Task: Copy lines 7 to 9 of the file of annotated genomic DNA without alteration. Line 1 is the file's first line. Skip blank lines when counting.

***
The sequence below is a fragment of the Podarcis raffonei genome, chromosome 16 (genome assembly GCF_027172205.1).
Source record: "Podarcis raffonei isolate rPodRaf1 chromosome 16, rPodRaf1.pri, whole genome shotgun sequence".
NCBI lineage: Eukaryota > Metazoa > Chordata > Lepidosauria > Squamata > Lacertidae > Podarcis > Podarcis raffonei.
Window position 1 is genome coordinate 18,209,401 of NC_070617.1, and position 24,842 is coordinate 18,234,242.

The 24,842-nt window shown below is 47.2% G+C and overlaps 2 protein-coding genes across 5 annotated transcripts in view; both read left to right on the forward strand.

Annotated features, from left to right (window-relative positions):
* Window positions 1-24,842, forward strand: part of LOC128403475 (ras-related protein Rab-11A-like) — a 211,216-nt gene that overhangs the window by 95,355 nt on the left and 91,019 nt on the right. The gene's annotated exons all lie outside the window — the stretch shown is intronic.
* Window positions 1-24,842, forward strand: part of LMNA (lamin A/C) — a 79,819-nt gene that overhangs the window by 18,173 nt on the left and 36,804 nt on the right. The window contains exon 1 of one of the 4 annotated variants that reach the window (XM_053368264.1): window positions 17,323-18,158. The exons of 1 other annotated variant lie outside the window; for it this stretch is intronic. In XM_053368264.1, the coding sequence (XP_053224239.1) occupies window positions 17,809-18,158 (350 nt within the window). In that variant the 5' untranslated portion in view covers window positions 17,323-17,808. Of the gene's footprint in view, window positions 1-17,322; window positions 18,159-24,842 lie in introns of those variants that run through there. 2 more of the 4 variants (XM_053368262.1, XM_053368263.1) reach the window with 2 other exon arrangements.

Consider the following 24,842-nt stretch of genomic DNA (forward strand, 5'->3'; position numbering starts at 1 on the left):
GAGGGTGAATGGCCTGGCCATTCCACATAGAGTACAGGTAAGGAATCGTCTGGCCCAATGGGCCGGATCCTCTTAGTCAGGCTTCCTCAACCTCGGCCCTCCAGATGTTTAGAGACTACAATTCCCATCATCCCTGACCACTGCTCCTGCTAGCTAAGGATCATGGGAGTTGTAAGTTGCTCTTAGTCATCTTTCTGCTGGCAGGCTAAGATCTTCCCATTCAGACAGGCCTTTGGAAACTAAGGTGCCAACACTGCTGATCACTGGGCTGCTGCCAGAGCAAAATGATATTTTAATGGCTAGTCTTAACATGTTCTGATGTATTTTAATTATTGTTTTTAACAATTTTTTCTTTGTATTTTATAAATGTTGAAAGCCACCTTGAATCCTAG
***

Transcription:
* Window positions 1-24,842, forward strand: part of LOC128403475 (ras-related protein Rab-11A-like) — a 211,216-nt gene that overhangs the window by 95,355 nt on the left and 91,019 nt on the right. The gene's annotated exons all lie outside the window — the stretch shown is intronic.
* Window positions 1-24,842, forward strand: part of LMNA (lamin A/C) — a 79,819-nt gene that overhangs the window by 18,173 nt on the left and 36,804 nt on the right. The window contains exon 1 of one of the 4 annotated variants that reach the window (XM_053368264.1): window positions 17,323-18,158. The exons of 1 other annotated variant lie outside the window; for it this stretch is intronic. In XM_053368264.1, the coding sequence (XP_053224239.1) occupies window positions 17,809-18,158 (350 nt within the window). In that variant the 5' untranslated portion in view covers window positions 17,323-17,808. Of the gene's footprint in view, window positions 1-17,322; window positions 18,159-24,842 lie in introns of those variants that run through there. 2 more of the 4 variants (XM_053368262.1, XM_053368263.1) reach the window with 2 other exon arrangements.

Consider the following 24,842-nt stretch of genomic DNA (forward strand, 5'->3'; position numbering starts at 1 on the left):